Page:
The authors, led by Meredith Shiels, an expert in cancer epidemiology and genetics at the National Cancer Institute, broke up the time frame into two sections: the start of the pandemic in March 2020 to December 2020, and January 2021 to October 2021, the last month for which there was complete data. This revealed age-specific trends, likely driven partly by uptake of vaccines and other mitigation efforts.

In the 2020 period, COVID-19 was the second leading cause of death in people aged 85 and over, but, amid high vaccine uptake in this age group, it fell to the third leading cause of death from January to October 2021.

Younger adults saw the opposite trend. For those aged 45 to 54, COVID-19 was the fourth leading cause of death in the 2020 period but jumped to the leading cause of death in 2021. Likewise, in those aged 35 to 44, COVID-19 jumped from the fifth leading cause of death in 2020 to the second leading cause in 2021. And for those aged 15 to 24 and 25 to 34, COVID-19 wasn’t in the top five in 2020, but ranked as the fourth leading cause of death in both age groups in 2021.

For those aged 55 to 84, COVID-19 was the third leading cause of death in both time periods.

The study is limited by the potential for misclassifying deaths on death certificates. But the authors were careful to select a time cutoff that would limit provisional or incomplete data from skewing the findings. That meant, however, that the study did not include deaths from part of the delta wave or the towering omicron wave in January 2022. Since October 2021, around 300,000 additional people in the US have died from COVID-19.

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Russian astronauts use space station to promote anti-Ukraine propaganda

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Enlarge / Cosmonauts Oleg Artemyev, Denis Matveyev, and Sergey Korsakov pose with a flag of the Luhansk People’s Republic on the International Space Station.

The Russian state space corporation responsible for spaceflight activities, Roscosmos, on Monday posted images to its official Telegram channel showing three cosmonauts with the tri-color flags of the Luhansk People’s Republic and the Donetsk People’s Republic.

The photos were taken recently on board the International Space Station and show smiling cosmonauts Oleg Artemyev, Denis Matveyev, and Sergey Korsakov posing with the flags.

“This is a long-awaited day that residents of the occupied areas of the Luhansk region have been waiting for eight years,” the Roscosmos message stated. “We are confident that July 3, 2022, will forever go down in the history of the republic.”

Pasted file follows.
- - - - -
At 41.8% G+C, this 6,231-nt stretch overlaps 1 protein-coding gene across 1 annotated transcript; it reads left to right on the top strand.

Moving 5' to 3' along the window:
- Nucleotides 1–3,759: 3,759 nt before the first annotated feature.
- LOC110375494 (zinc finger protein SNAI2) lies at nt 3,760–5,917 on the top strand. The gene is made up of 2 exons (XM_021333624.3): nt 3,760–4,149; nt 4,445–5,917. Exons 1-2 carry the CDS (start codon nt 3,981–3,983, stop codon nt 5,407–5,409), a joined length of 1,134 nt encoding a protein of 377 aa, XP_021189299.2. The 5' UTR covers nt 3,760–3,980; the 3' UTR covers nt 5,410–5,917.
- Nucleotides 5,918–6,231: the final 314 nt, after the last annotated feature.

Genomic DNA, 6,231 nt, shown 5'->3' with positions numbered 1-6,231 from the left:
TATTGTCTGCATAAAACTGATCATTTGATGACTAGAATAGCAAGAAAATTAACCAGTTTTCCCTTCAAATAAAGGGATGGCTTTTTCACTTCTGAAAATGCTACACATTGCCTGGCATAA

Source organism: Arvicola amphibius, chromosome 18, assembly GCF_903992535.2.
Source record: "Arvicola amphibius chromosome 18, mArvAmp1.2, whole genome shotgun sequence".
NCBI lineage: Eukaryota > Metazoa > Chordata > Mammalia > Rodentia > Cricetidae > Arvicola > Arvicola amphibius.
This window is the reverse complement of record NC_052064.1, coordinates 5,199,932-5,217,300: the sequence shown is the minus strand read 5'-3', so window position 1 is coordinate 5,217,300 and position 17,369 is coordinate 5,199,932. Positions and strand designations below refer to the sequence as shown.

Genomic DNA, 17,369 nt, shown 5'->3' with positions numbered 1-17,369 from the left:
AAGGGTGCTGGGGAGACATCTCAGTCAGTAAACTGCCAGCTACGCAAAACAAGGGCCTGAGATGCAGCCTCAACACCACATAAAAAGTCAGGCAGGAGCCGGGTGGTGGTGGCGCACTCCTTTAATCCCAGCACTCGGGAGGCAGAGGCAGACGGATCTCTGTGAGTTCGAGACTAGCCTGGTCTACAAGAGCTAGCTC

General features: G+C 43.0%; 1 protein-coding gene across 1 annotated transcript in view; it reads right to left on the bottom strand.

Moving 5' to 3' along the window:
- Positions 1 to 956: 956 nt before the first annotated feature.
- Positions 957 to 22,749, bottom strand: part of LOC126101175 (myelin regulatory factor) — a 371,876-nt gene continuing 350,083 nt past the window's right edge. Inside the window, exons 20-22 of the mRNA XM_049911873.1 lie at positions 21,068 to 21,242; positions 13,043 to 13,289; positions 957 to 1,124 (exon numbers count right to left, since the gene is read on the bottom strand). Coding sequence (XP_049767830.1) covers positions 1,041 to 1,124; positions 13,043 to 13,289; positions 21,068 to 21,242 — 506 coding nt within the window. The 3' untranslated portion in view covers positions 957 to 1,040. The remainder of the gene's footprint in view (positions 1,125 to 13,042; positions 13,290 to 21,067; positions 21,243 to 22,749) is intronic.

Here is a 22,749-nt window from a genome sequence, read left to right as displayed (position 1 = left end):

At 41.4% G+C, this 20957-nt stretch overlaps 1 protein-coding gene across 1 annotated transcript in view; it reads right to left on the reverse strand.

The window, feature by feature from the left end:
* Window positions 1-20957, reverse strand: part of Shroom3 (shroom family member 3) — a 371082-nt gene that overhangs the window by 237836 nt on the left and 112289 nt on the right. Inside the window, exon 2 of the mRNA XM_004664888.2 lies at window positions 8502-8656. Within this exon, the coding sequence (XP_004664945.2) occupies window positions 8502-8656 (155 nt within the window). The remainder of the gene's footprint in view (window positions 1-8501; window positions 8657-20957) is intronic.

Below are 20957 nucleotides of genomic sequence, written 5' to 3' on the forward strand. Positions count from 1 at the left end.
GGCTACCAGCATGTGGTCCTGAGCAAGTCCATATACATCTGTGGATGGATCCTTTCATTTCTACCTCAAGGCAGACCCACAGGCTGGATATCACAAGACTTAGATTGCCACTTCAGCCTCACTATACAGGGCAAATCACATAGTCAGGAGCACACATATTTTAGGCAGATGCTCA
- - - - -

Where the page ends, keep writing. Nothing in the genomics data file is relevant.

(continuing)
The images and social media posting represent the most blatant use of the International Space Station—which is operated by the United States, Russia, Japan, Canada, and the European Space Agency—for Russian propaganda purposes since the invasion of Ukraine.

Luhansk and Donetsk are two breakaway “quasi-states” in the eastern region of Ukraine known as the Donbas. Ukraine and Russia have battled over the two regions since 2014, as Russia has agitated separatists in the Ukrainian territory. The United Nations does not recognize the two “republics,” and Ukraine has designated them as “temporarily occupied territories.” Fighting has heated up since the Russian invasion of Ukraine in February 2022. This past weekend, Russian forces claimed to have established control over the entire Luhansk region.

A professional relationship

NASA and Roscosmos, as well as other space agencies, have continued cooperating on the International Space Station since the invasion began. Some US officials have suggested that NASA should consider breaking ties with Russia in space due to the atrocities in Ukraine. However, the space agency’s administrator has defended the partnership on the basis that the station flies above geopolitical tensions on Earth. NASA also wants to keep flying the station, as breaking the US segment from the Russian segment would be difficult and potentially fatal to the operation of the orbital facility.

In an interview published Monday in the German publication Der Spiegel, NASA Administrator Bill Nelson reiterated this stance.

“In the midst of the Cold War, when the Soviet Union and the United States were mortal enemies and their nuclear weapons could be used at any time, a US and a Soviet spacecraft met in space in 1975,” Nelson said. “Peaceful cooperation continued even after the collapse of the Soviet Union. Our space shuttle docked with the Russian space station Mir. And then we decided to build the International Space Station together. Both countries are needed for operations, the Russians for propulsion, the Americans for power. We will continue to have a very professional relationship between cosmonauts and astronauts to keep this station alive.”

Nevertheless the provocative actions this weekend by Roscosmos, with its cosmonauts celebrating the so-called liberation of Ukrainian territory, brings the bloody conflict on Earth into space. To some observers, such as former NASA astronaut Terry Virts, Russia’s use of the space station for propaganda purposes is unacceptable.

“I am incredibly disappointed to see cosmonauts and Roscosmos using the International Space Station as a platform to promote their illegal and immoral war, where civilians are being killed every day,” said Virts, who flew side by side with Russians and commanded the space station in 2015. “The space station is supposed to be a symbol of peace and cooperation.”

Virts said NASA has largely been trying to look the other way when it comes to Russian actions, most notably when it comes to Roscosmos chief Dmitry Rogozin, who has made numerous jingoistic statements about the war. But in this case, he said, the agency really cannot afford to.